Greening the west side
New Urban Builders creating Chico’s most sustainable neighborhood
Even before the houses in his Doe Mill Neighborhood project were constructed, local developer Tom DiGiovanni watched residents from surrounding neighborhoods flock to the build site for a stroll through the planned community in southeast Chico.
Now, about six years later, the popular development is in its final stages of construction. DiGiovanni’s New Urban Builders firm is putting up the last of the row houses that encircle its main entryway, and the sidewalks continue to be a heavily traveled pathway for Chicoans who live there or nearby.
Meanwhile, a new neighborhood reminiscent of Doe Mill is slowly taking shape across town. Colorful structures are appearing on a 20-acre parcel nestled between orchards along Highway 32, west of Eighth Avenue. Similar to NUB’s first project, and unlike conventional subdivisions, the development has wide sidewalks and narrow streets with sharp turns, features that tend to increase pedestrian traffic and slow down vehicles.
But with Westside Green, NUB has taken its smart-growth concepts to new heights, employing planning and construction methods that will turn the site into one of the most sustainable neighborhoods in the North State.
“What we do sticks around for 100 years, so in my view we have a responsibility to think in the long-term, to design and build not only for the immediate customer but for the residents to come,” said DiGiovanni, a longtime planner and president of New Urban Builders.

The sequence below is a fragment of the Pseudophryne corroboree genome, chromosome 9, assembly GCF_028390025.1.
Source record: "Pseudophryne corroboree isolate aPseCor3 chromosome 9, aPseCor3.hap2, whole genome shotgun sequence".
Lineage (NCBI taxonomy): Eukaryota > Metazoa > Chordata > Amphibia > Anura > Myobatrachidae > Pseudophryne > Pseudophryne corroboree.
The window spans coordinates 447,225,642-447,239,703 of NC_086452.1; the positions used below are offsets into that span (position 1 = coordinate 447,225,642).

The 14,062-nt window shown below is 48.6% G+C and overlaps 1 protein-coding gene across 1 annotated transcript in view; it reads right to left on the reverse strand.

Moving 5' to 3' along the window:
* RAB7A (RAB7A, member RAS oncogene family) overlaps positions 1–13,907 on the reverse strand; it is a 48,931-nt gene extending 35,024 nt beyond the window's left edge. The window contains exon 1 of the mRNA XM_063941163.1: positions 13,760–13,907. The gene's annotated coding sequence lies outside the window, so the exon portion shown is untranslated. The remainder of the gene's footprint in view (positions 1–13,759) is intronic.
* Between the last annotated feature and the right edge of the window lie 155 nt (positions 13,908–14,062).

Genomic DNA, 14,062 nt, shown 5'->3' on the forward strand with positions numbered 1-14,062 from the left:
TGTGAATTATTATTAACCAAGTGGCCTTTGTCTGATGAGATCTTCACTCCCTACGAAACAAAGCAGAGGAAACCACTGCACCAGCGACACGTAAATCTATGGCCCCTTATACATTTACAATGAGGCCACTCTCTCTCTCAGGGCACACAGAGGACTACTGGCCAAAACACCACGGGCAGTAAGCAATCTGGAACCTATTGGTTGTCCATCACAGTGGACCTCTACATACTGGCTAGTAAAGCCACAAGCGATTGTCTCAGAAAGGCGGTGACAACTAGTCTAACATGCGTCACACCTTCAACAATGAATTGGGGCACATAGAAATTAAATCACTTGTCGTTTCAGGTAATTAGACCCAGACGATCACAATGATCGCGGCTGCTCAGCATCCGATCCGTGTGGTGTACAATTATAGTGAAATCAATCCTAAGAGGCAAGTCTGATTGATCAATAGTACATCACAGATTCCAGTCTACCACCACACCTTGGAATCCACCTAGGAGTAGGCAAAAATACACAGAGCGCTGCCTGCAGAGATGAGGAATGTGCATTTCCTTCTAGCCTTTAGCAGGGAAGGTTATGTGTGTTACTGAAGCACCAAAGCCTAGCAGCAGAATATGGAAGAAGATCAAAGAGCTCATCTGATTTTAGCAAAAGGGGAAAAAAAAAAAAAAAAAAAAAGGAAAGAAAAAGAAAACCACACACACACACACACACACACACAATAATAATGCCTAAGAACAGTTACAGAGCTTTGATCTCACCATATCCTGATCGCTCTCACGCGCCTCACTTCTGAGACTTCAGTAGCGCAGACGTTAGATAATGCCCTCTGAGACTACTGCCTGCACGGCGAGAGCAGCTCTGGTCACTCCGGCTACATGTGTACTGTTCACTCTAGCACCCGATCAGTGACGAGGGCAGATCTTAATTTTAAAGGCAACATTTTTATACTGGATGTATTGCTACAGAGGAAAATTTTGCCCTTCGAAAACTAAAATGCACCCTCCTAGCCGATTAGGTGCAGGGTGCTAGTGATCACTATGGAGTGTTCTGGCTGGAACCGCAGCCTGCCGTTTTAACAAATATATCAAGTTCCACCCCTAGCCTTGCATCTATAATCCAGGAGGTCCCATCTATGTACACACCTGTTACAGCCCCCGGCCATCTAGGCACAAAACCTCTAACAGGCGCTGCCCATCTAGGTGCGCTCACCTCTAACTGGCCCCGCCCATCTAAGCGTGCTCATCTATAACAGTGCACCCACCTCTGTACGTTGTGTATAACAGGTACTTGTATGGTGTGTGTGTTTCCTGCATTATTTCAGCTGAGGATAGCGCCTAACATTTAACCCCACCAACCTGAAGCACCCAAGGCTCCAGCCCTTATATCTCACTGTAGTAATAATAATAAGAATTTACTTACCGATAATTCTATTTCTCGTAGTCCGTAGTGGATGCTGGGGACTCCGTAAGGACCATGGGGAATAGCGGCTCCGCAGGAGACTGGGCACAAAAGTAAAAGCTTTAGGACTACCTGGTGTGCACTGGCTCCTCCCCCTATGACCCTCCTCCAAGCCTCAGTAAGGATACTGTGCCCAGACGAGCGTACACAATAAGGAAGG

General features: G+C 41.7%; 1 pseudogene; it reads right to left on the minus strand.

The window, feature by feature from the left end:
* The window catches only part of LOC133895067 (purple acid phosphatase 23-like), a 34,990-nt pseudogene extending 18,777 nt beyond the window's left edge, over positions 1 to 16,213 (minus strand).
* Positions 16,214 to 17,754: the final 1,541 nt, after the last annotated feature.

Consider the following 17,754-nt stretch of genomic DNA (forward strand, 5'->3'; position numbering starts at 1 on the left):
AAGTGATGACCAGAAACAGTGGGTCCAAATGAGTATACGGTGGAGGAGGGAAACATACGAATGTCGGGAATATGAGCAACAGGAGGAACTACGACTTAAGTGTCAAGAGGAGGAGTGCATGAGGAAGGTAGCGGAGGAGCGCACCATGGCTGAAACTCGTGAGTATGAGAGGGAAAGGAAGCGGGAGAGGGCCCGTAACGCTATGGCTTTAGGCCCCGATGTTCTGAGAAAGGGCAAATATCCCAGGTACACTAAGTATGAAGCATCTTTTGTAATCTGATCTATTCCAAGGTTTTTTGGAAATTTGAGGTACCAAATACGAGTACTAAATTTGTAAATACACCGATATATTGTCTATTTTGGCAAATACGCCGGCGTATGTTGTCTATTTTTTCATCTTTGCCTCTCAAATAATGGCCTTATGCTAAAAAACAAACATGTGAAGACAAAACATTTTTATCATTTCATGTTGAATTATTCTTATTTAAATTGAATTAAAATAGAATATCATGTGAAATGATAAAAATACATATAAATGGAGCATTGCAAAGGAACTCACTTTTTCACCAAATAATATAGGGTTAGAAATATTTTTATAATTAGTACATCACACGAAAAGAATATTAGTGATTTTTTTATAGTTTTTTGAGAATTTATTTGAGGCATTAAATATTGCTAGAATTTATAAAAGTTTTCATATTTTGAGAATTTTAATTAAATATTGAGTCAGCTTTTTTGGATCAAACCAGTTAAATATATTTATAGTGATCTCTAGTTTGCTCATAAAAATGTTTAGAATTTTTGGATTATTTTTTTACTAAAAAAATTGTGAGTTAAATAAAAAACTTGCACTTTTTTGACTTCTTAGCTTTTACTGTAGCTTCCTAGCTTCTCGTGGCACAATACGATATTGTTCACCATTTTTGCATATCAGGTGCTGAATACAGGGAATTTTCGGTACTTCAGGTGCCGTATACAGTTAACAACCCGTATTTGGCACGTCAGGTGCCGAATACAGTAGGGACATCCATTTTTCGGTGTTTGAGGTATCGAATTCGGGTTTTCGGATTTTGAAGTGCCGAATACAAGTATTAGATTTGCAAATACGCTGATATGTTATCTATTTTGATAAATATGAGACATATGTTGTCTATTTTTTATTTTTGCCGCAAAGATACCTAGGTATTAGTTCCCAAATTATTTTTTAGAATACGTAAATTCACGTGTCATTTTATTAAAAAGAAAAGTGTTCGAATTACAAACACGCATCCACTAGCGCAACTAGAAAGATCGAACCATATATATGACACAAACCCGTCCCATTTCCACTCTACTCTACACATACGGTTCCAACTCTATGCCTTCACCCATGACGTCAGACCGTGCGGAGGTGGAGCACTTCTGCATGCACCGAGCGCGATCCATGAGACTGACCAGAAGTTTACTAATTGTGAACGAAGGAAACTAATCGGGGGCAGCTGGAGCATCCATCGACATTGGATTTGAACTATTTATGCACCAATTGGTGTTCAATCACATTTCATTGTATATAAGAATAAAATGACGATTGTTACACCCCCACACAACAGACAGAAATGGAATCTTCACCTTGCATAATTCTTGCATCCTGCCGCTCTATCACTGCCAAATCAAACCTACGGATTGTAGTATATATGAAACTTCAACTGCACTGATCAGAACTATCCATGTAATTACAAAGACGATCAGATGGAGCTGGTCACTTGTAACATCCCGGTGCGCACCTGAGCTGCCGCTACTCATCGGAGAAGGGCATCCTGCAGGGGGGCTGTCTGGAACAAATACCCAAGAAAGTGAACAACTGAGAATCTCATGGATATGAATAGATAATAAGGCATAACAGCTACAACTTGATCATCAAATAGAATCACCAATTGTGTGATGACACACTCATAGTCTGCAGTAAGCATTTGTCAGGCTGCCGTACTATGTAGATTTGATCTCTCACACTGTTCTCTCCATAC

The company is undergoing a third-party green certification process by bringing in Build It Green, a Bay Area-based nonprofit dedicated to the promotion of healthful, efficient buildings. The organization will come in and inspect and rate the project, and DiGiovanni is expecting high marks.
At the neighborhood level, even location plays into the concept of eco-conscious development. Westside Green is near public transportation and the bike path that runs through central Chico and into downtown, all of which will help cut down on the number of vehicle trips by its residents. As seen in some of Chico’s historic areas, many of the homes will not have garages. At the houses that do have them, the structures are tucked into alleyways behind them.
DiGiovanni visualizes the development in a decade, when its narrow streets become canopied by trees and resemble the charming old downtown communities that long have fascinated him. In many ways, Doe Mill and now Westside Green are a re-creation of these beloved neighborhoods.
From outward appearances, the fledgling community has many of the trademark signs such as those narrow streets, uninterrupted sidewalks and, in many cases, front porches. The features are important to the project that, when finished, will average about 12 units per acre, making residents close in more ways than one.
“A good, lasting neighborhood of value is not just of economic value,” DiGiovanni said. “It’s also the social value, and [people] want this sort of thing.”